In any discussion of missions, it seems only appropriate that we begin with a proper definition of The Great Commission. The matter is not as unnecessary as one might think. It is very difficult to obey something if one does not understand the command or how it is to be carried out. Furthermore, there are many missionaries who have given their entire lives to fulfill the Great Commission without possessing a biblical understanding of it! In the following, we will consider six important truths and then draw a definition from them.

First of all, the Great Commission is not the Greatest Command, but it does flow from it. The greatest command given by our Lord is to love the Lord our God with all our heart, soul, mind and strength. The second is like it: We are to love our neighbor as ourselves (Matthew 22:37-39). Thus the Great Commission is a labor of love. As Christians, we are to love God and desire that His name be great among the nations. We are to love Christ and desire that He receive the full reward for His sufferings. We are to love our fellow human beings, be moved with compassion by his suffering, and desire his salvation.

Secondly, the Great Commission is not about going, but about proclaiming the gospel of Jesus Christ to all peoples and teaching those who believe to walk in obedience to Christ’s commands. The most complete and well-known of the Great Commission passages in the New Testament is found in Matthew 28:19-20:

“Go therefore and make disciples of all the nations, baptizing them in the name of the Father and the Son and the Holy Spirit, teaching them to observe all that I commanded you; and lo, I am with you always, even to the end of the age.”

It is important to note that the phrase “make disciples” is the only command in this passage, while the word “go” is translated from a participle which is designed to explain only one aspect of how the command is to be fulfilled. We must go, but we must go with the right intent. In fact, there is no reason to go unless it is to make disciples through the teaching of the Scriptures. Regardless of the zeal and sacrifice that drove us to the field or keep us there, our ministries will prove to be hay, wood, and stubble if we are not endeavoring to accomplish the task for which we were sent: the making of disciples.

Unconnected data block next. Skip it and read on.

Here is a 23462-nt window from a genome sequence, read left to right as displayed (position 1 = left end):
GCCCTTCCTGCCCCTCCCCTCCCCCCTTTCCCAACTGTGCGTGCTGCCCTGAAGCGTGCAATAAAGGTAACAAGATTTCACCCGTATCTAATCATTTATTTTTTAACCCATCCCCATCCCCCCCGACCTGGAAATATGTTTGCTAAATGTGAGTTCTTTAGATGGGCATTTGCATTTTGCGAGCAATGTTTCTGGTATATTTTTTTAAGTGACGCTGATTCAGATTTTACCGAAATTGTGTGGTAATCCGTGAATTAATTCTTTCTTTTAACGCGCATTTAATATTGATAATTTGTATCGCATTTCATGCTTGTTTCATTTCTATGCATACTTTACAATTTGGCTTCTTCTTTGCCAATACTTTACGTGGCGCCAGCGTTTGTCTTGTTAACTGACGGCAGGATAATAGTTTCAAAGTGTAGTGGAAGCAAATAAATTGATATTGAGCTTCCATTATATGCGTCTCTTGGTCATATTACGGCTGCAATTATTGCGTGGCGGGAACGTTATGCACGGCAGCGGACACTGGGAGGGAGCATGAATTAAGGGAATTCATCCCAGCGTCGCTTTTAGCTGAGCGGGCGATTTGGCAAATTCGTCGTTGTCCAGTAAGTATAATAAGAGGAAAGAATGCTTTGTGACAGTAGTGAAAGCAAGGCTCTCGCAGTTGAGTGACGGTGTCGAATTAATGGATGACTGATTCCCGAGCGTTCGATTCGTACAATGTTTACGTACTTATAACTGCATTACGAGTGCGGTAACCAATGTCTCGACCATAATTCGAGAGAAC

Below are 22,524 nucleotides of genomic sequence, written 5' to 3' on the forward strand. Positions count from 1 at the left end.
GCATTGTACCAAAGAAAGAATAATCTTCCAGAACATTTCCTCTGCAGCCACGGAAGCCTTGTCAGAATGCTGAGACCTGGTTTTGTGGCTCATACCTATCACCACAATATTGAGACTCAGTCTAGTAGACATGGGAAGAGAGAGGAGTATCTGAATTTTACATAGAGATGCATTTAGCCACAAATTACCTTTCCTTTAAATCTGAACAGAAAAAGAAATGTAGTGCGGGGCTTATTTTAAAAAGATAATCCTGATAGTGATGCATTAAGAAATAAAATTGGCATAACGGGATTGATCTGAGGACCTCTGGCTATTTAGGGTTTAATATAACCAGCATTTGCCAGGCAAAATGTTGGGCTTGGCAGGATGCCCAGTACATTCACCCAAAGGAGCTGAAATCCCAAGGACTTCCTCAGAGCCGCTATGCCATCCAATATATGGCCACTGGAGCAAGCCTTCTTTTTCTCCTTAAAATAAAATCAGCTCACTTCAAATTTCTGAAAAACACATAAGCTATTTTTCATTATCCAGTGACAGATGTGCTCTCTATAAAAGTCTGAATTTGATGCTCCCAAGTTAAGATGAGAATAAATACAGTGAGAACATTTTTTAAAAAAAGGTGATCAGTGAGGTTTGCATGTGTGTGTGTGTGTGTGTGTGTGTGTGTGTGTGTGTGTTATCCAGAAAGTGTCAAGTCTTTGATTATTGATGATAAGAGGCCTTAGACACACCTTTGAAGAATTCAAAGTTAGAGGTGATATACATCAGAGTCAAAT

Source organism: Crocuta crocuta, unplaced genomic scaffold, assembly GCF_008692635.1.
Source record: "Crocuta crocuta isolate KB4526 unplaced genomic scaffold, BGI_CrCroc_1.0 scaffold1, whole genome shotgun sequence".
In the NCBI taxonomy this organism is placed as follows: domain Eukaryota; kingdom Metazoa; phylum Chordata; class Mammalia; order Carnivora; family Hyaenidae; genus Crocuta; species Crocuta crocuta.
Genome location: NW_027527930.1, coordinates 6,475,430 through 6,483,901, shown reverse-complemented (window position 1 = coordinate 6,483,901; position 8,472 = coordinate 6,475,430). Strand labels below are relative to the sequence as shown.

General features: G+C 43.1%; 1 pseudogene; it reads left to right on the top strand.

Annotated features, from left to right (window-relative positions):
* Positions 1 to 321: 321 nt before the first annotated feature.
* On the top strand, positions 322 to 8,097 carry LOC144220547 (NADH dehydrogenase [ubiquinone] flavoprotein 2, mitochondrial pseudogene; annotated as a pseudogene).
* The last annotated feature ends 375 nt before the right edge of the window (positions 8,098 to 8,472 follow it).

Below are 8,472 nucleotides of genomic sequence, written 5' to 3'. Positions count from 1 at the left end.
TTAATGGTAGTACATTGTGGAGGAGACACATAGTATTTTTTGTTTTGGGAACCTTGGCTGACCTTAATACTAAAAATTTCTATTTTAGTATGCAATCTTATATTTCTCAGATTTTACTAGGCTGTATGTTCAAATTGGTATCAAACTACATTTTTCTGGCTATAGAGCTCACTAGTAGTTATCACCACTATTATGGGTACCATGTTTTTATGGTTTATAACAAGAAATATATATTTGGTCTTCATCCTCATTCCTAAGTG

Thirdly, the Great Commission is about teaching men to observe all that Christ has commanded. The Great Commission is primarily a theological and didactic endeavor. In other words, it has to do with teaching people about the person and will of God. Therefore, it is no exaggeration to say that if there is one primary and indispensable aspect to missions, it is the task of teaching the gospel and the full counsel of God to those who have yet to hear. Missions is not about sending missionaries, but about sending God’s truth through missionaries who are approved to God as workmen who do not need to be ashamed, accurately handling the Word of truth.